How would you tell your kid that her dad wasn't man enough to give her his name?
I don't think that you should tell her that! Just because you are angry at him doesn't mean that she should be. You must think about the potential consequences of telling a child such things. She may feel unwanted, unworthy, and experience other negative emotions that can lead to depression and acting out.
The best thing that you could do is to not bash him at all (even if he is the biggest jerk in the world!) As she gets older, she will realize for herself that you were there for her and she will respect you for not bashing her father; she is, after all, part of him.
Ironically, often times when a single parent bashes the other parent, the child will use that against you ("Daddy would let me do that...I want to move in with Daddy!") The best thing you can say is nothing at all. In time she will realize who was there for her.
I would not tell her that at all. I don’t understand why adults feel the need to throw their negativity into the lives of children. It’s incredibly selfish and hurtful to the child. Think about what will make your child happy and feel good. People need to learn what loving a child is. I was raised by people who chose to let me in on all their problems with each other. It makes a child feel low. She’s not your friend, she’s your daughter.Someday she will become an adult and you can tell her everything if you feel the need. In the meantime tell your friends, tell a counsellor, tell the internet community, don’t tell your child.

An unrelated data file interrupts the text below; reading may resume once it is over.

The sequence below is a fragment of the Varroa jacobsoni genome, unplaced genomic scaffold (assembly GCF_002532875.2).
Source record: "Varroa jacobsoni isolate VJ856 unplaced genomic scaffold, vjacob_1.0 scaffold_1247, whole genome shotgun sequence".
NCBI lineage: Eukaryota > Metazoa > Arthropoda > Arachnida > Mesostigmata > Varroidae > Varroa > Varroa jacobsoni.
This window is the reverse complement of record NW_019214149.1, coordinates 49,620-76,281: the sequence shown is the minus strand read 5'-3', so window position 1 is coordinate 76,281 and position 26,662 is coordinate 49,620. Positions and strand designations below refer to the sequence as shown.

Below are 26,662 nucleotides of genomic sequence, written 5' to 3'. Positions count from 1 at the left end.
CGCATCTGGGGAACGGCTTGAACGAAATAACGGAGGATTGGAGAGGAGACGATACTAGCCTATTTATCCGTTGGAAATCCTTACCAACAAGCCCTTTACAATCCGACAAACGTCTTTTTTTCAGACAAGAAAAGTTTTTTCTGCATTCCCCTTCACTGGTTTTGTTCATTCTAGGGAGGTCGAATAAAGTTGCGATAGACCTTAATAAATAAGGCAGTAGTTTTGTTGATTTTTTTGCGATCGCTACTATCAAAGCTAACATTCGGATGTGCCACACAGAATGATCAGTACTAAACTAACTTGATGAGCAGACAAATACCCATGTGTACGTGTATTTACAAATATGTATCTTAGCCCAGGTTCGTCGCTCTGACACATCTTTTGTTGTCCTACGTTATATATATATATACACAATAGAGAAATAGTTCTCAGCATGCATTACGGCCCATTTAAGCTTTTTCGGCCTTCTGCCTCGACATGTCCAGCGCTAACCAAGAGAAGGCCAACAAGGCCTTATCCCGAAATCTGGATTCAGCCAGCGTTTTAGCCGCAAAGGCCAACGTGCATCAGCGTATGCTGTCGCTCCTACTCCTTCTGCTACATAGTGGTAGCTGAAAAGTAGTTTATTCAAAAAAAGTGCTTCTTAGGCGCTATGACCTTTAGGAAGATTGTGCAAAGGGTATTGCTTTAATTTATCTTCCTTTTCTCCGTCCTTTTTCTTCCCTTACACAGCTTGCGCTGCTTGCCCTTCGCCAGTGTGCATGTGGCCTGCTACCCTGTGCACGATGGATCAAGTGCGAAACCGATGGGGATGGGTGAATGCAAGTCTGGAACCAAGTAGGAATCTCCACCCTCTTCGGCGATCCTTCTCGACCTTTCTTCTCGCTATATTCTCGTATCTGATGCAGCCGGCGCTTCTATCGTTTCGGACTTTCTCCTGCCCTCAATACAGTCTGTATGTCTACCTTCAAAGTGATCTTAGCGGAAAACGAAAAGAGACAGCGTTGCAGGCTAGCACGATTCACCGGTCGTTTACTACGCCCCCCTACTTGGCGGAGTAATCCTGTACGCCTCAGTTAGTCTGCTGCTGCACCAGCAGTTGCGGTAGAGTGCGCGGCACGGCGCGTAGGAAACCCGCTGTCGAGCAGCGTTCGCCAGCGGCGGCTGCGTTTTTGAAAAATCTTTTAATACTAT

Speaking from the stance of a broken home, where my mother cheated on my father, then divorced him and him disappearing from my life for a while. I can honestly say that you shouldn't take any tact that acknowledges his existence as her father.
If the father isn't willing to accept the child, as his, then he shouldn't be a factor in her life. I wouldn't mention it, until she is old enough to understand the responsibility of parenthood. I mean, when she is in school, she'll learn about parenting and even sooner from friends, and she will inquire/ask questions about her dad.
At that time, I would simply tell her the truth. She will love you more for being honest with her and it will allow her to deal with the adversity that comes with learning. It is important she learns about her father, but don't let her find out at a time where it can damage her future. You tell her too early, you'll do more damage than expected.
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